23 January 2011

Detoxifying Hiddenness

I've said it before and I don't mean to harp on the point, but 2010 was a difficult year for us. Seeing it there, in those black and white letters, "difficult year" seems so far understated that I struggle to connect it to the events of that last 15 months.

You may have noticed that I haven't continued my series of God in the Yard posts. It's not because I haven't been reading the book, trust me. I've read chapter 8, "Cycle:sabbath" over and over, but haven't been able to make heads or tails of it. The words tumbled into my mind, rattled around a bit, and then seemed to dissipate like so much ether. I couldn't grasp them, couldn't find meaning that didn't become mist the moment I tried to articulate it.

And then we moved, cross-country, embracing unknown because it seemed better than what we had but, more than that, because we heard the echoes of a call we couldn't yet understand but that we could still choose to follow. I read the chapter again, curled up in this new-old room (we're living with family for the moment), and the meaning became conscious, like tipping over an iceberg to find the immensity underneath.

L.L. Barkat talks about the Sabbath as an act of hiding, as opposed to absence. It's a day to "veil our work for a time, the way night hides the things of day, and it is okay."

Forget a day. That phrase, friends, feels like a description of the entire last year.

Ok, it's not perfect. We didn't exactly choose to walk away from our jobs (though in some ways we did). We didn't choose to send our dreams up in smoke, or even to set them aside. We didn't choose pain and depression and sickness and difficulty and fear.

But we have felt hidden. Oh, have we felt hidden! Shoved under the bed like the Velveteen Rabbit when the boy forgot about him, more like. Missed. Forgotten. Ignored. Unseen. Over and over and over again.

Our temptation - my temptation - runs twofold. Either God has better people, more charismatic people, more gifted people, people who represent him better, and there's nothing left for us when he's doled out tasks to them, or he's ashamed of us, somehow, hiding us under the blanket so the world doesn't see.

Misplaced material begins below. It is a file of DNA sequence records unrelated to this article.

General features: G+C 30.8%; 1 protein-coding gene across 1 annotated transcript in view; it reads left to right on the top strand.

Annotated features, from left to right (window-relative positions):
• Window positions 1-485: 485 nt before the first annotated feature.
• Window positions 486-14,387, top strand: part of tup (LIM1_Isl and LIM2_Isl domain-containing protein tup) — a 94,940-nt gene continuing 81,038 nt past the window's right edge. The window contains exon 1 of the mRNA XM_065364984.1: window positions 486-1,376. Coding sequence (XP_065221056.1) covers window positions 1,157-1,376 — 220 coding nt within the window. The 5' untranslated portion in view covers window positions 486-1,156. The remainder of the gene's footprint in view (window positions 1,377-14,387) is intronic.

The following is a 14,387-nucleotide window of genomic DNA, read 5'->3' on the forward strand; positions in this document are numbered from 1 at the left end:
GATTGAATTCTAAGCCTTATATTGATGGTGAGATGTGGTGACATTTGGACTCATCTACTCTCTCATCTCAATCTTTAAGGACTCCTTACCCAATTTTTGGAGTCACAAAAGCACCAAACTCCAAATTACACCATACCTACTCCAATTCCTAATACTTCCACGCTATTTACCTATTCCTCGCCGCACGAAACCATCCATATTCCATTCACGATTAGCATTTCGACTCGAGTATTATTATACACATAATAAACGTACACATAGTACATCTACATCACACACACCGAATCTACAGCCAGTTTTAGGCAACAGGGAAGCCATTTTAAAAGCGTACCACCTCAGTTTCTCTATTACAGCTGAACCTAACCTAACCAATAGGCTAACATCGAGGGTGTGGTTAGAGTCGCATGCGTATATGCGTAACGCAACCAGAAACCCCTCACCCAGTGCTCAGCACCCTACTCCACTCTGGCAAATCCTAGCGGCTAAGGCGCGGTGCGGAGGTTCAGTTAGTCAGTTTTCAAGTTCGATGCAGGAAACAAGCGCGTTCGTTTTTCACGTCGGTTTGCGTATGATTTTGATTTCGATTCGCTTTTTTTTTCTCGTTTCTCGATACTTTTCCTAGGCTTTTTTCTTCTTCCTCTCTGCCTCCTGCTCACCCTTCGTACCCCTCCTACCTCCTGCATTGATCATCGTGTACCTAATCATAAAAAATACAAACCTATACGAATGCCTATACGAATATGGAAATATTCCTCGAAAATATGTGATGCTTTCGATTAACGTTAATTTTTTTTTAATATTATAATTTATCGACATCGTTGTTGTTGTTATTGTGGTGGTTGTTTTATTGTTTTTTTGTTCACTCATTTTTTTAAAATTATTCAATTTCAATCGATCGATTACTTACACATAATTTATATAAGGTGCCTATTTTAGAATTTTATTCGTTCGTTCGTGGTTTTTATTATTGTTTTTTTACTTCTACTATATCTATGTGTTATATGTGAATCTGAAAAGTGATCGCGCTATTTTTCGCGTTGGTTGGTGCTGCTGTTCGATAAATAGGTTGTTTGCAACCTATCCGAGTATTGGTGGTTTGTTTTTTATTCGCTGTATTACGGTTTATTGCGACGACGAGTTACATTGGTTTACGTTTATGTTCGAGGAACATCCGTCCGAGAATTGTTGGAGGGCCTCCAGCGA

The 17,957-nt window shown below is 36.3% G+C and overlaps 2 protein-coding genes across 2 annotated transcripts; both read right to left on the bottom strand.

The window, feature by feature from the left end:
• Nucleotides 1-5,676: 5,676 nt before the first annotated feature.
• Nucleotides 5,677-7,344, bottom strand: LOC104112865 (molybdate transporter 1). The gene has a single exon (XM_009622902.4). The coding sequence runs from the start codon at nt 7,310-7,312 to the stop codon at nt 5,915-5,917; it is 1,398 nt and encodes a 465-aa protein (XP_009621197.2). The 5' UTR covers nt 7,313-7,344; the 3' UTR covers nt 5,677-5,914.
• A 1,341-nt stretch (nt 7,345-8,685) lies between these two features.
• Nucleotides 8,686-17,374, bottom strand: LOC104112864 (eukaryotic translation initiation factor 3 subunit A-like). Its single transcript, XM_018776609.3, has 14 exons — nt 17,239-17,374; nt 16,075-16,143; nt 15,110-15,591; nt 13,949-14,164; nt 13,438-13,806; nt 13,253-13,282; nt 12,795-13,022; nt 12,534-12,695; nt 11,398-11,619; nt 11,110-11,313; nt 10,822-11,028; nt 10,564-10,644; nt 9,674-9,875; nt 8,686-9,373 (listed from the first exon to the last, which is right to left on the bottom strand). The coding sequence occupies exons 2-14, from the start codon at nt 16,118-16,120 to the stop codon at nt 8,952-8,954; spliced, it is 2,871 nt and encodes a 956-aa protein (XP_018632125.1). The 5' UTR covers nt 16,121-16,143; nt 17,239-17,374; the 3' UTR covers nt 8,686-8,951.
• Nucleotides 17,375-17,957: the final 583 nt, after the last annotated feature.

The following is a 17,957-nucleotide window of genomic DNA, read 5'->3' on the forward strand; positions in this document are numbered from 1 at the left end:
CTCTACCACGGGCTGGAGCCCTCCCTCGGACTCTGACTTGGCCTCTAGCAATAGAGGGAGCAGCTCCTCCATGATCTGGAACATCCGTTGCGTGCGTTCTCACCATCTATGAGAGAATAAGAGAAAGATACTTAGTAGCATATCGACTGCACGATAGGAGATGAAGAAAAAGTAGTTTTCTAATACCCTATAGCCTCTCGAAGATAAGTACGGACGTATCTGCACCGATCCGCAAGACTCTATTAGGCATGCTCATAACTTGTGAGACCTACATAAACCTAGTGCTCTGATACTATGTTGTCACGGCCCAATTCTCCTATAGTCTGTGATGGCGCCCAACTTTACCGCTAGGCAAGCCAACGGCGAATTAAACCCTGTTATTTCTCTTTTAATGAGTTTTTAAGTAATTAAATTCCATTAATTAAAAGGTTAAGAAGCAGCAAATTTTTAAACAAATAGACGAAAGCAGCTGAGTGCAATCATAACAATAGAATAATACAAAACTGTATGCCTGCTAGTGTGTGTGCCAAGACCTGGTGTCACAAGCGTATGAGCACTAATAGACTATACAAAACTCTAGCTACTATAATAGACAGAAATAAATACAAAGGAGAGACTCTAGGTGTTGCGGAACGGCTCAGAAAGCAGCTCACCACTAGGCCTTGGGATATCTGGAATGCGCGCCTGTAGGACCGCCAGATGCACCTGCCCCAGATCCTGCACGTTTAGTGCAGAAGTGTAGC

This hiddenness has not felt good. It has not felt okay. It has not felt like a gift. But I read Barkat's words and wondered if maybe, just maybe, it was.

Enforced Sabbath. It's not an idea I'm comfortable with, but it sends shivers up and down my spine that I realize are reverberations. Resonance.

"Sabbath is a weekly invitation to go nowhere," she says, "to believe that hiddenness is part of presence . . . in the sense of rhythm that sees nowhere-somewhere, presence-hiddenness, as inextricably linked, with God on both sides of the dance."

If Sabbath is a chance to see this once a week in daily life, part of the reason we have a Sabbath is to see how these cycles play out in the rest of life. So, while I don't think our difficult year is a Sabbath, precisely, it plays out this same cycle. Right now, we're nowhere, hidden from the world and success and even ourselves, sometimes. But that's not the end of the story. And maybe, just maybe, we are headed somewhere.

It seems, then, that two choices lie before us when we think God has forgotten us: we can claim hurt and anger, let them simmer into bitterness, and forget God right back, or we can remember the cycle, the one we're to live out weekly, and settle into the hidden time while waiting for him to come back.

For me, I choose the second. Living it out is hard, like living out anything that requires embracing paradox. But Barkat's words remind me of what I would have known if I was a good Sabbath practitioner: God doesn't leave, and He doesn't forsake, but sometimes He covers us for a time and asks us to trust Him for the uncovering.

GIY button

Joining also with Ann in naming grace. Grace is . . . 

 . . . gappy baby teeth
 . . . friends who pray
 . . . an array of choices where there used to be none
 . . . living in the land of fabulous clouds
 . . . a cross-country network of friends
 . . . books that make it feel like home
 . . . tree symmetry revealed
 . . . how story reveals truth and truth is the best story 
 . . . he, who embraces the Hard in the name of the future


holy experience

3 comments:

Heather said...

Oh, my friend, I know this place. I know this hurt and loneliness and feeling of purposelessness.
But I also know the end of the Velveteen Rabbit story, and the end is why it was one of the books I've already bought for our baby.

Laura said...

This is good. this opening of the eyes...the hands. I read God in the Yard last year and did a series of posts but already so much fades from my mind. I wish there was a way of stamping this learning on my heart but it seems like I often lose the lessons and they must be repeated from time to time.

Hidden. Maybe, like...treasured away?

I hope things are going well, that you all are settling in and the path is being made straight.

Joelle said...

Dear one, thank you for thinking out loud. Your blogs are always such a wonderful window into authentic soul. I don't know exactly where you are, but I imagine I've been in places similar and am ever so grateful that not every day is Sabbath. I've treasured a literal Sabbath all my life as an opportunity to "hide." But that can be pretty intense, numbing, tight. Grateful for Tuesdays and Wednesdays and then again Sabbaths. Glad for change and new seasons and chapters to life. Bless you.